New York — Those artistic splatters of chocolate sauce or raspberry coulis surrounding desserts served at upscale restaurants have by now become a culinary cliché. But Bill Yosses, the pastry chef at Citarella, has taken his creations in a whole new direction, using unexpected ingredients such as sesame paste and licorice, with a look that’s inspired by fashion.

“The connection to fashion comes from my friend Zang Toi,” says Yosses, who has catered Toi’s shows and watched the runway preparations from backstage. For Yosses, food and fashion are closely intertwined. “It’s what you put on your body or what you put in your body,” he says. “I look at some of the same things a designer looks at in terms of aesthetics, such as draping and the silhouette.”

This story first appeared in the August 30, 2002 issue of WWD.  Subscribe Today.

A black sesame seed panna cotta is as pared down and sophisticated as a Calvin Klein sheath. More ornate is a chocolate marquise cake shaped like a skirt worn by Marie Antoinette. The chocolate cherry jubilee bonbon with caramelized pistachios is a tall pillar of ice cream covered at tableside with a chocolate glaze that drapes over the form creating fabric-like folds when it sets.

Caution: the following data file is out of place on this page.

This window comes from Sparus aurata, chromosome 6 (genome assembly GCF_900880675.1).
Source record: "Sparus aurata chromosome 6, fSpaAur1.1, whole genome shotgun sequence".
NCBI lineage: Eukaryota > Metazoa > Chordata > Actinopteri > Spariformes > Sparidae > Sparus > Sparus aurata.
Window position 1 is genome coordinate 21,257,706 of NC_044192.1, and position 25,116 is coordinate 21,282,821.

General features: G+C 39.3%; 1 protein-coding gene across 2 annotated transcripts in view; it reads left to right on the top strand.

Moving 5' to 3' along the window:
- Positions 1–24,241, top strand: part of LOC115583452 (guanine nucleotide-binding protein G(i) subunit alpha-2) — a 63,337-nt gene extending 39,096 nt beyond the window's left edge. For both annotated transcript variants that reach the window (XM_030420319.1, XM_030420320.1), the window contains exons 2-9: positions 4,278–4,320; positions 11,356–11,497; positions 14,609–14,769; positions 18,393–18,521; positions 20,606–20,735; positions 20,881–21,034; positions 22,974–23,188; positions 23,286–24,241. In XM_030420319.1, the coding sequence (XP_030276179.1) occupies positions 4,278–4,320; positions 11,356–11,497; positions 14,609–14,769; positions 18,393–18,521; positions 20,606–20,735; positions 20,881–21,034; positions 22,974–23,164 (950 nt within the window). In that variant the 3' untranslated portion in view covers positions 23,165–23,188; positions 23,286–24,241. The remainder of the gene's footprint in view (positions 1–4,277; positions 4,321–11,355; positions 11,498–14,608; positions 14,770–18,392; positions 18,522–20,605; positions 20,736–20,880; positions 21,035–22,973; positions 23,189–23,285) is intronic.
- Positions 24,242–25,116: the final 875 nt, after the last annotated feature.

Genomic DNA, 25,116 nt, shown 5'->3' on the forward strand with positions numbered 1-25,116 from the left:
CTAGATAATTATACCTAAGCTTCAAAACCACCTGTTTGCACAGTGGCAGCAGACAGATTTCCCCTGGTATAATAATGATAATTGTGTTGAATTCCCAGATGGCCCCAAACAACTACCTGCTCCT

Yosses fell in love with pastries and desserts in France, where he worked at La Maison du Chocolate and Fauchon. In 1985, he teamed up with David Bouley at Montrachet, and followed him to his four-star restaurants, Bouley and Bouley Bakery.

“I know what organza is,” boasts Yosses, whose chocolate organza cake is decorated with fabric-like ribbons. His interpretation of the classic peach cobbler has an elegant gossamer wing made of chocolate and glucose, while a halvah pillar with bittersweet chocolate daquoise and chocolate peanut sauce looks like a statuesque woman wearing a slinky tiger-striped gown.

Yosses is hoping to make the fashion-food connection literal when he teams up with Toi in November at the Metropolitan Pavilion here for a chocolate show that pairs designers with pastry chefs.

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